She bought him special feed and supplements. And alfalfa pellets. She was adept at research, too, and share many natural remedies with me--salves made of herbs and oils that worked to promote hair growth after injuries, fly spray that wasn't made of harmful chemicals . . . I was grateful for her generosity and for her diligence in caring for John.


She was as devoted to John as he was to her.

John resting in the pasture while Dorian hangs by him.

One day, Kendra and I went for a ride. She told me John used to be "hell on wheels" when he was younger, a fairly aggressive horse in turnout. But, it seemed, like Dorian, he grew into a mellowness with other horses that served him well. No more flat back ears and bites all over him.


I certainly have had that experience with Dorian!

The year Dorian got banished to the "bad boys" pasture and wouldn't back down. Bites and kicks galore!

On our ride, Kendra, John, Dorian, and I traveled down the long grass trail out to the back, down along the fence line to the walnut grove and crossed the creek into the woods. It was a lovely summer day, not too hot, not too many bugs, not too many cobwebs strung across the trail. Couldn't ask for more than that!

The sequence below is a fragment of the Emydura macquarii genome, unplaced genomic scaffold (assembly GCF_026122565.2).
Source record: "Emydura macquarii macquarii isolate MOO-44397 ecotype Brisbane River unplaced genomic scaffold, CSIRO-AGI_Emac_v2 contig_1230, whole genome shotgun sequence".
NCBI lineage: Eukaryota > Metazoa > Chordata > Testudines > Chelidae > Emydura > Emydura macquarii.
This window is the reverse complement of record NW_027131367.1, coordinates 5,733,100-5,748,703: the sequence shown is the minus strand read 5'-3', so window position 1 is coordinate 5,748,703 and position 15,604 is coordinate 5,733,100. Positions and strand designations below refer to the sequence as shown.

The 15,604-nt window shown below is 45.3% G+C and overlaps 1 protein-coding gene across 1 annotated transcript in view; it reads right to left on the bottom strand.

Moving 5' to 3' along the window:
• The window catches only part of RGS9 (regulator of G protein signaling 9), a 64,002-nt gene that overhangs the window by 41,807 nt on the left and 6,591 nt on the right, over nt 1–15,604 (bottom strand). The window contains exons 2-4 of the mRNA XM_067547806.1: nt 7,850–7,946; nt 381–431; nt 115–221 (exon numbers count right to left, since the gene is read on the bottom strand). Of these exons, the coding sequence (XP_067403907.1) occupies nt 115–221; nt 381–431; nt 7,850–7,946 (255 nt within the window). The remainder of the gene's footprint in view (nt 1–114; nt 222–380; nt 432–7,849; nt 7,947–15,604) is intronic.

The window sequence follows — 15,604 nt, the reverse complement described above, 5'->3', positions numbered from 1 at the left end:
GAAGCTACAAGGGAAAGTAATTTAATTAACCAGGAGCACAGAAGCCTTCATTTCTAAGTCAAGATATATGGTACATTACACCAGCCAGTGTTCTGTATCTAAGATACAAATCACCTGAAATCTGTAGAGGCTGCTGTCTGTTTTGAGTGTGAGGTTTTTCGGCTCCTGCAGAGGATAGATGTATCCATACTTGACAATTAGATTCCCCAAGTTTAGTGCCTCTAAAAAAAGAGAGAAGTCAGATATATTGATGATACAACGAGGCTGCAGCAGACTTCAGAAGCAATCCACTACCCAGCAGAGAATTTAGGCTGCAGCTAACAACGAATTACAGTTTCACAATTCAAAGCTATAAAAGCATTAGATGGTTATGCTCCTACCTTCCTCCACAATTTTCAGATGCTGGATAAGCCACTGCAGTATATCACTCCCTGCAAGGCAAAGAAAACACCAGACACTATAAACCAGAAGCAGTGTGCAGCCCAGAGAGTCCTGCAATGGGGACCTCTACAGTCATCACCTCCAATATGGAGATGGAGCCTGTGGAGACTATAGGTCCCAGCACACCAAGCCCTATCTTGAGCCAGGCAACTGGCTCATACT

We went all the way around the big field planted with soybeans this year, not harvested till well into late fall. So there were lots of green plants to dodge along the way!

Then Dorian took the lead through the belly-high weeds that had gown up nearly obscuring the dark creek crossing ahead. But Dorian and I had been through there many times, so he went through the Queen's Anne Lace and other weeds with grace and confidence, and John followed right along.